The question is: If Nissan's ready to sell a self-driving car, who will be ready to buy one?
After Google's initial pioneering in self-driving experiments, many automakers have quickly caught up with the idea and technology of using radars, GPS tracking and complicated software to guide a vehicle without input from the driver. In a few modern luxury sedans — namely the Lincoln MKZ, Mercedes S-Class and Infiniti Q50 — the combination of several available safety features adds up to an ersatz form of self-driving for at least brief stretches.
But no automaker before Nissan's move today has committed to building a fully autonomous car, less for reasons of technological uncertainty than practical ones. Autonomous cars are in theory supposed to reduce crashes due to human error, and with $160 billion in damages and nearly 40,000 deaths a year in the United States alone due to traffic accidents, the payoff for even small reductions in accidents could be huge. Google's experimental division is so enamored by the prospect — and a potential market of billions of dollars a year — that it's considered trying to build its own cars, tech writer Amir Efrati reported earlier this week.
Nissan says it will develop a special test track in Japan by the end of 2014 to test its suite of software, laser and radar scanners, cameras and other technology that will go into what it calls Autonomous Drive, along with research assistance from 23 universities in the United States and Japan. Part of that testing will involve how Nissan would equip a car with everything it needs on-board to navigate in traffic; unlike the Google experiments, Nissan says its cars will not rely on external data links. And by 2020, Nissan expects the whole package to be offered at "realistic prices," with the suite eventually available on all its models.
That's a significantly faster timeline than many government officials and safety experts anticipated, in part because so many questions about how self-driving cars would work and whether they would actually improve safety as advertised have yet to be answered. The tests underway today often lead to more questions; a recent experiment with unmanned vehicles driving at slow speeds around European cities discovered that children would run in front of the autonomous vehicles just to get them to stop. While a few states allow tests of self-driving cars on their roads, none has tackled how much liability the software maker has for any crash, and several experts have noted that encouraging drivers to take their attention away from the road would make it more difficult for them to intervene in an emergency.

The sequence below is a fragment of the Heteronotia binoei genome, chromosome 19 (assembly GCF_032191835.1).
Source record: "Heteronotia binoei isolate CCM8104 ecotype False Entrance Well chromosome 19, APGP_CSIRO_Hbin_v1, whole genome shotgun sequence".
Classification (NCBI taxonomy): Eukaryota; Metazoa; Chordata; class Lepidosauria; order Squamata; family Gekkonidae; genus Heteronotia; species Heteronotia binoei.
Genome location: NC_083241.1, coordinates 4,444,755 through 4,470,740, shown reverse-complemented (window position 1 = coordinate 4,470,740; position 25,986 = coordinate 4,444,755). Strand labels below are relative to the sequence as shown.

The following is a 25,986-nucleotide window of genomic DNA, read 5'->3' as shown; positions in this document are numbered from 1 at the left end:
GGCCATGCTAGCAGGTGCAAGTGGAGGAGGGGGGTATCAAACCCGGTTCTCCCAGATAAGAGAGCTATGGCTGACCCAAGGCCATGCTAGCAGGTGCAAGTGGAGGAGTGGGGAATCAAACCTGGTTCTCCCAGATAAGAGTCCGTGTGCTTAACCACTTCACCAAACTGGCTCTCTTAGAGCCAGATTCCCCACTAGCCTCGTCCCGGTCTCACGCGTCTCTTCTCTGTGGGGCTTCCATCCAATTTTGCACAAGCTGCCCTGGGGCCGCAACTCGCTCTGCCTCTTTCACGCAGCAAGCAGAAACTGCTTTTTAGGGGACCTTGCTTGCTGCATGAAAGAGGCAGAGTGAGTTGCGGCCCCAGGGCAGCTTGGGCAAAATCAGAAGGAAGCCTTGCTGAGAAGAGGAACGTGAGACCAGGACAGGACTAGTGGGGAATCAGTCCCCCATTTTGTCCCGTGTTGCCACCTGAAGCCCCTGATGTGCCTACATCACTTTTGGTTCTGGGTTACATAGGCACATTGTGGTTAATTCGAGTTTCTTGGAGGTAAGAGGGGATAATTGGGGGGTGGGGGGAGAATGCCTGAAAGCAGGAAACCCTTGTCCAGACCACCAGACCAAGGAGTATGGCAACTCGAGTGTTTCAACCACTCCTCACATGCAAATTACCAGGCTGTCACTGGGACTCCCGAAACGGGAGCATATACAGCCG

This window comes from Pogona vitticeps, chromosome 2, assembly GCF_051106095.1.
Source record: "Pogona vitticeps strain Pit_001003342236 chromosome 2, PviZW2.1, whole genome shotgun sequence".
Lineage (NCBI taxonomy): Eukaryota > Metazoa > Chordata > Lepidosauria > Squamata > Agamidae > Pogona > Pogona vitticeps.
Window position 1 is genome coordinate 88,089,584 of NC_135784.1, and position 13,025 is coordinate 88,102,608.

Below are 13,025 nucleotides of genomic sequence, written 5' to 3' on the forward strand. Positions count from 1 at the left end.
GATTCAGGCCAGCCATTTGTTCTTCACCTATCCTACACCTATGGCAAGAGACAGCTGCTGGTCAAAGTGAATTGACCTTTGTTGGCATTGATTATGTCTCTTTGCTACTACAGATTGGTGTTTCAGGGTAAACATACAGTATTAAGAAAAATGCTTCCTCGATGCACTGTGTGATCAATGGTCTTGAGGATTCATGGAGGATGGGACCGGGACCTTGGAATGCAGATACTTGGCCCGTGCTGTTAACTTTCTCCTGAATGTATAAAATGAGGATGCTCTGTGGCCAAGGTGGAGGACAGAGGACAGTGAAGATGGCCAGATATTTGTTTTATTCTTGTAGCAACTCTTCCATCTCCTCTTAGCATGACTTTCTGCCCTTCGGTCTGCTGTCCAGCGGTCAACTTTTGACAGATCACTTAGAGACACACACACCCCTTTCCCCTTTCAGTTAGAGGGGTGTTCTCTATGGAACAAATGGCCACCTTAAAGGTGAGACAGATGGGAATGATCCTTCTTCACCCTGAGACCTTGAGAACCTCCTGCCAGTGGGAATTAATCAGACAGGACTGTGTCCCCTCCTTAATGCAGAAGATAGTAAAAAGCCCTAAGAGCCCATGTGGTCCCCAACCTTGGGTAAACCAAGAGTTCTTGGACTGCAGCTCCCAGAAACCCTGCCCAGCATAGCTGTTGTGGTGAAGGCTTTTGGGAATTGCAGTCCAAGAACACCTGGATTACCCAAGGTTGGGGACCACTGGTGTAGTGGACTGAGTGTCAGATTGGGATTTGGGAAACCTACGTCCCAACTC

(And no one's answered one key hypothetical question: Could a self-driving car handle a drunk would-be driver, the type that causes more than 10,000 U.S. traffic fatalities every year?)
Among the automakers wrestling with these issues is Tesla Motors. Chairman and co-founder Elon Musk told Yahoo! last week that his company was pursuing what he called "autopilot" systems for future Teslas, but that a fully autonomous car still faced many hurdles.
"Solving the last few percent of issues with an autopilot is exponentially difficult," Musk said. "Getting from 90 percent solved to 99 percent is way harder than going from 0 to 90...The advantage humans have is they can come up with a decision when things aren't right, when the stop sign's down or the traffic light is out."
Nissan's Ghosn says the self-driving car pledge reflects his company's "willingness to question conventional thinking and to drive progress." Five years ago, Ghosn made a similar pledge when building the Nissan Leaf, the first true mass-market electric car – which, while becoming the best-selling EV in the world, has never reached the sales goals once laid out by Ghosn. In the auto industry, just because you're ready to build new technology doesn't mean the public's ready to buy it.
- Carlos Ghosn